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Following week 10 tutorial’s exercise, explain why you chose the Creative Commons license that you added to your blog and discuss the relevance (or not) of adding the license.
The struggles between people and corporations that hold copyright and people who want to remix or steal others’ intellectual property has become a massive issue since the internet has allowed for the sharing of intellectual property in ways never seen before. Intellectuals such as Lawrence Lessig and Richard M Stallman are supporters of sharing intellectual property and creative works. Personally I can see the benefits of the Creative Commons idea for amateurs and hobbyists but I also support copyright for professionals and people who make a career out of their intellectual and creative work. Ironically, like Lessig and Stallman who are academics and make a living from their ideas.
I have chosen the most restrictive Creative Commons license available for my blog. I would actually prefer to copyright my blog. The reason for this is not that I don’t want to share; I just would prefer to have control over how my words, which are attributed to me, are shared. I don’t want my words twisted or misquoted, which is illegal with the license I have chosen. The problem that I have with the license is that I can’t control where my work is shared. Someone could put my work on ihateeveryone.com and that wouldn’t be illegal. I also hope to be a journalist when I finish university, so my words are very important to me.
The ideas behind Creative Commons and Stallman’s GNU software are vital in the current environment. These attitudes foster respect for copyright and other people’s creations while also creating a legal outlet for people who want to collaborate and share their ideas, their words, their images, videos and music. As Marc Garcelon shows, the CC symbol helps people to navigate a legal minefield where a wrong step could cost you thousands of dollars, “the CC symbol also represented an alternative to growing legal uncertainty surrounding the doctrine of fair use.” (2010:1314). Copyright law is not always understood and by creating understanding, it helps people who do want to respect others.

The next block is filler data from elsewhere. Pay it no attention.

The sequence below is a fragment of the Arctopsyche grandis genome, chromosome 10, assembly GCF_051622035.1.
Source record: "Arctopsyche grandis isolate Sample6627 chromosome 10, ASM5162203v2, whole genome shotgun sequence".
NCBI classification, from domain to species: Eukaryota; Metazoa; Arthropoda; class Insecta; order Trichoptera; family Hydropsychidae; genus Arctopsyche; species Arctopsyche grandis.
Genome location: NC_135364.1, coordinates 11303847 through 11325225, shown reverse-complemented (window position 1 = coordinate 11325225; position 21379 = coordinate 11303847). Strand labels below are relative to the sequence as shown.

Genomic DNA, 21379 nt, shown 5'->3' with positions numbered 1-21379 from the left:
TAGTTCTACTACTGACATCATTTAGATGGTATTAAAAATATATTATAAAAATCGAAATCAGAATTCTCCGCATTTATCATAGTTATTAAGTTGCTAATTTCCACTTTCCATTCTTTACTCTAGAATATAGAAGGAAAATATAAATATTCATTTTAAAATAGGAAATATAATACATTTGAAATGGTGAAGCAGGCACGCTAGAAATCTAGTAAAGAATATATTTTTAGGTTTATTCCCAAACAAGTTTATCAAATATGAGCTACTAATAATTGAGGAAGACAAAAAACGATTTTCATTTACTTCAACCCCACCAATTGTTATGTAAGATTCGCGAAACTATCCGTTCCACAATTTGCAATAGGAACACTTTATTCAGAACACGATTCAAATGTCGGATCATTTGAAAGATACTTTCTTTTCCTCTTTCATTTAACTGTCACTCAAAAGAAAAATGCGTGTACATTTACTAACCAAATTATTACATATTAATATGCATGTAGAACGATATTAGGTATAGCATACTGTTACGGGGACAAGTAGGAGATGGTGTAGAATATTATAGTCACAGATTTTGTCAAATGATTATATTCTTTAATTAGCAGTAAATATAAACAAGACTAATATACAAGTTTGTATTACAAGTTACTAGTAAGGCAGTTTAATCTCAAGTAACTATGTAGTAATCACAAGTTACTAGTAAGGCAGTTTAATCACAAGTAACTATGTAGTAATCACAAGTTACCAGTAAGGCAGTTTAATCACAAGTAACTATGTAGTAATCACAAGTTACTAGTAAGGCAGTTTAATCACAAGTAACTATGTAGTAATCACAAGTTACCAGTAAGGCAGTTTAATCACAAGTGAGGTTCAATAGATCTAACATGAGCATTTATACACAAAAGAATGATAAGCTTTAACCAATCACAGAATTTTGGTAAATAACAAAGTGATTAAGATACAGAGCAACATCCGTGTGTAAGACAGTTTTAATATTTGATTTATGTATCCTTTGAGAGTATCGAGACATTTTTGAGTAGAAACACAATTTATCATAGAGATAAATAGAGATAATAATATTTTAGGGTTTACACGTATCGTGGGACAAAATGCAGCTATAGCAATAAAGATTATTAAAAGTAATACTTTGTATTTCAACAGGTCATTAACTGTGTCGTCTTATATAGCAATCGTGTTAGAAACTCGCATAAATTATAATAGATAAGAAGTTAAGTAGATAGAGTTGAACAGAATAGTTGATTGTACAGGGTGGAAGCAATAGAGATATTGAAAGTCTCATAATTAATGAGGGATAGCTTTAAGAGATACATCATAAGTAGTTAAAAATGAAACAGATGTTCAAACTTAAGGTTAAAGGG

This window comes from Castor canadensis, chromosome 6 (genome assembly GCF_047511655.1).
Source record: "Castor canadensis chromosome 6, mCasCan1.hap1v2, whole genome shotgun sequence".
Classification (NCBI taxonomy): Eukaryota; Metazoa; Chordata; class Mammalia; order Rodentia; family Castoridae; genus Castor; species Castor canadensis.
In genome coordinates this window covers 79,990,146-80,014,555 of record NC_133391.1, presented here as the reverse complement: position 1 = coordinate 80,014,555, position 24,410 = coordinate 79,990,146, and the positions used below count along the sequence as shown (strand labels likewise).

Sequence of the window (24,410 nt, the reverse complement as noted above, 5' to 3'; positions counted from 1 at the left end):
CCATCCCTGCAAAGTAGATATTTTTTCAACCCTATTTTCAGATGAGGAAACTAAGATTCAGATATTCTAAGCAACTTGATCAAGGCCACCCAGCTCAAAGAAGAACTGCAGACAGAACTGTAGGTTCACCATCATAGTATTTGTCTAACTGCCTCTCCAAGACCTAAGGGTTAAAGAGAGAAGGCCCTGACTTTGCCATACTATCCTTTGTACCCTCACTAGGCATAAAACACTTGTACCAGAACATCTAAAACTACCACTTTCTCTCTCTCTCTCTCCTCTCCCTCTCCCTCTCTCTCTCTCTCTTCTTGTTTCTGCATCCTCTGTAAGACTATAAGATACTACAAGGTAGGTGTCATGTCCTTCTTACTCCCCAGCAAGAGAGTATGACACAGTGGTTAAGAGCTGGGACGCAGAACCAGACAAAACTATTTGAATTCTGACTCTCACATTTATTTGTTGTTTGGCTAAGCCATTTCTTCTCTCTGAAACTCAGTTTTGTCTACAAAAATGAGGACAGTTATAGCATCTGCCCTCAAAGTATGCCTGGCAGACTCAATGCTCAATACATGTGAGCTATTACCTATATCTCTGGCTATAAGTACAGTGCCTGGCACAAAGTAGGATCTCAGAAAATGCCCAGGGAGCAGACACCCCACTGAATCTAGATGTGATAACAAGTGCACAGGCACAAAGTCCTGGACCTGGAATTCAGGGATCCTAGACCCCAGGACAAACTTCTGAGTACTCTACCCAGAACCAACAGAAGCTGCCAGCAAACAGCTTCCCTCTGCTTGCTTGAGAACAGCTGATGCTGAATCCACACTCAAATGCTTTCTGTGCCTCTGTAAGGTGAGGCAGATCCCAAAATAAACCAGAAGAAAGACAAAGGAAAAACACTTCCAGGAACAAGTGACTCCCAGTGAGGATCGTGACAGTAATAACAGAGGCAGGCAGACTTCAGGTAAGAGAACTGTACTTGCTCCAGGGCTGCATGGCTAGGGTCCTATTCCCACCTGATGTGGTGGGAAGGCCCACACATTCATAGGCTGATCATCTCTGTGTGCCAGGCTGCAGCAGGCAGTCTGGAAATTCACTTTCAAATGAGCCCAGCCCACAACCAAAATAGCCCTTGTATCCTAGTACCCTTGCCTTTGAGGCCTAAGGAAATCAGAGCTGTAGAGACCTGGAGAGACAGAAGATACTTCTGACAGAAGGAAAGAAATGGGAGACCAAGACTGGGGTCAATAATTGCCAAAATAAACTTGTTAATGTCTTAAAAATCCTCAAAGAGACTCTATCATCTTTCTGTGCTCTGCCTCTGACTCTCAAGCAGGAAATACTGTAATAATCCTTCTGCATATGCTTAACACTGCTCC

Creative Commons is not without its problems. Nina Paley explains her problems with confusion over a creative commons license here, and it shows the issues that people just assume but don’t take time to understand. Talking time to understand consequences is a real issue in the copyright debate. Taking someone’s intellectual property doesn’t seem to be a big deal because it is a non-rivalrous resource and because we can’t see the person we are taking it from. The copyright ads played before movies compare stealing movies and music to stealing a rivalrous resource such as a car or a handbag but the message doesn’t work.
Intellectual property is non-rivalrous but it doesn’t automatically follow that it should be available to all. People who make a living from selling their non-rivalrous resource use their money to be buy food and other rivalrous resources, just like people who work in factories and shops. We pay experts such as electricians and IT experts for their knowledge when we need something fixed. We pay for drugs created by scientists and value their work. Creative pursuits are just as important and we need to find a balance between the closed world of the corporates in Hollywood and the open world Lawrence Lessig envisions.
Garcelon, Marc (2009) ‘An Information Commons? Creative Commons and Public Access to Cultural Creations’, in New Media &Society 11 (8): 1307-1326.
Lessig, Lawrence (2005) ‘Open Code and Open Societies’ pp. 349-360 in Joseph Feller, Brian Fitzgerald, Scott A. Hissam and Karim R. Lakhani (eds) Perspectives on Free ad Open Source Software. Cambridge, MA: MIT Press.
Stallman, Richard (2002) ‘Why Software Should Be Free’ pp. 121-133 in Joshua Gay (ed.) Free Software, Free Society: Selected Essays of Richard Stallman. Boston: GNU Press.